That is why property rights should be used to settle public smoking disputes. Only by letting property rights decide can we avoid having the awesome weight of the state come smashing down on one side or the other, crushing their rights in favour of someone else's desires.

Those who insist the world be made over to their liking, or else they are not free, are the logical equivalent of four-year-olds who threaten to hold their breath until they get the biggest piece of birthday cake.

The sad truth, though, is the breath-holders have been allowed to define the terms of this debate. Thus, no time soon will property rights prevent the passage of municipal bylaws and provincial statutes that forbid lighting up in taverns and cafes.

We live in a society that possesses, at best, a weak and misconstrued understanding of property rights.

Property rights are seen as applying only to the rich. Never mind that they are as much the poor man's guardian against intrusion by neighbours, parliament and regulators as they are the guardian of the well-to-do. They are now widely seen solely as a way for the rich to shield themselves from paying their "fair share."

The understanding of property rights has become so poor, last year the Manitoba Court of Appeal, in a case over whether a farmer had the right to sell his own wheat to whomever he chose, ruled "The right to 'enjoyment of property' is not a constitutionally protected part of Canadian society."

That will come as quite a shock to most Canadians. To poll after poll they respond "Yes," when asked whether Canadians have property rights. Yet most lawmakers, judges, special interest lobbyists and journalists do not believe in the inviolability of property rights. They may claim they do, but then in the next breath they will insist property rights must take a back seat to gay rights or women's rights, or the common good, or the need to protect the environment or ameliorate the plight of the poor. Perhaps Canadians do have property rights, but according to our governors and rulers, those rights rank behind every other public policy objective. They have been rendered valueless by the priority given them by governments.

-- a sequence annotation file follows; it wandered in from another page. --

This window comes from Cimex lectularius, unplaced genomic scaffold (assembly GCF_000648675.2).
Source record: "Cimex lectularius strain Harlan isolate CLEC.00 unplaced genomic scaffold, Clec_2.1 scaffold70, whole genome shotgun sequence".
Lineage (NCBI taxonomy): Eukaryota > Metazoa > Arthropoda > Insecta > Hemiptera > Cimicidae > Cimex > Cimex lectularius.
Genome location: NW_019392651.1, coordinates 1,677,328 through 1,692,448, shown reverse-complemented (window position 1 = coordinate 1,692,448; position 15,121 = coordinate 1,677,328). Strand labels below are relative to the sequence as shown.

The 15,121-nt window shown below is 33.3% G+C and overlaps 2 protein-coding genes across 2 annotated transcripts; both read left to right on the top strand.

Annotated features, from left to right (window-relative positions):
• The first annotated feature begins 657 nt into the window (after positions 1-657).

And not only are those who would fight bans on smoking in bars and restaurants entering the field of battle without a substantial shield in property rights, they will be battling an opponent with little interest in the truth about secondhand smoke.

Oh sure, the anti-smoking organizations have websites with addresses such as "thetruth.com" and "tobaccotruth.com," but their core argument amounts to junk science.

Their flagship argument is a widely discredited study that has been exposed as politically motivated propaganda. And still they trot it out on nearly every occasion as though it were a gospel about which no scientist had ever raised concerns.

I am speaking, of course, of the U.S. Environmental Protection Agency's 1993 report on secondhand smoke. It declared secondhand smoke to be "a known human carcinogen," responsible for 3,000 deaths in the United States each year.